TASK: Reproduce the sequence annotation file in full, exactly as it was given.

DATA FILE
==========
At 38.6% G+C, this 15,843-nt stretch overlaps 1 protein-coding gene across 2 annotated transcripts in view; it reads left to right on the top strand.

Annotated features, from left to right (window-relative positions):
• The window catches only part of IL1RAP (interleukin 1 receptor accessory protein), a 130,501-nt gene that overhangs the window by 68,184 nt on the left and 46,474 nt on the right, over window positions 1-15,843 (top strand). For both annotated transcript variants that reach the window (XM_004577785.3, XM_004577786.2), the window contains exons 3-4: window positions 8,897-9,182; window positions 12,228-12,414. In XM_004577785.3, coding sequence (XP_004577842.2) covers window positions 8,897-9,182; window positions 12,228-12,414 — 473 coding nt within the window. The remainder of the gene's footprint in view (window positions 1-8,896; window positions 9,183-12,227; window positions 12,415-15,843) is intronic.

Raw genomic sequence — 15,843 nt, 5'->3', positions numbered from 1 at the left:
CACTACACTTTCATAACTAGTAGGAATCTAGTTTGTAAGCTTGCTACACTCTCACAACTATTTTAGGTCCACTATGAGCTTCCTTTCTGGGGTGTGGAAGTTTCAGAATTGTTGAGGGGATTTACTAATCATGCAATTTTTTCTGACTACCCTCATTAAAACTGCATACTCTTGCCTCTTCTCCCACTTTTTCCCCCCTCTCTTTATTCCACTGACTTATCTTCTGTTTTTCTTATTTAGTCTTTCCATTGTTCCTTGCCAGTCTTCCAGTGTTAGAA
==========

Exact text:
At 38.6% G+C, this 15,843-nt stretch overlaps 1 protein-coding gene across 2 annotated transcripts in view; it reads left to right on the top strand.

Annotated features, from left to right (window-relative positions):
• The window catches only part of IL1RAP (interleukin 1 receptor accessory protein), a 130,501-nt gene that overhangs the window by 68,184 nt on the left and 46,474 nt on the right, over window positions 1-15,843 (top strand). For both annotated transcript variants that reach the window (XM_004577785.3, XM_004577786.2), the window contains exons 3-4: window positions 8,897-9,182; window positions 12,228-12,414. In XM_004577785.3, coding sequence (XP_004577842.2) covers window positions 8,897-9,182; window positions 12,228-12,414 — 473 coding nt within the window. The remainder of the gene's footprint in view (window positions 1-8,896; window positions 9,183-12,227; window positions 12,415-15,843) is intronic.

Raw genomic sequence — 15,843 nt, 5'->3', positions numbered from 1 at the left:
CACTACACTTTCATAACTAGTAGGAATCTAGTTTGTAAGCTTGCTACACTCTCACAACTATTTTAGGTCCACTATGAGCTTCCTTTCTGGGGTGTGGAAGTTTCAGAATTGTTGAGGGGATTTACTAATCATGCAATTTTTTCTGACTACCCTCATTAAAACTGCATACTCTTGCCTCTTCTCCCACTTTTTCCCCCCTCTCTTTATTCCACTGACTTATCTTCTGTTTTTCTTATTTAGTCTTTCCATTGTTCCTTGCCAGTCTTCCAGTGTTAGAA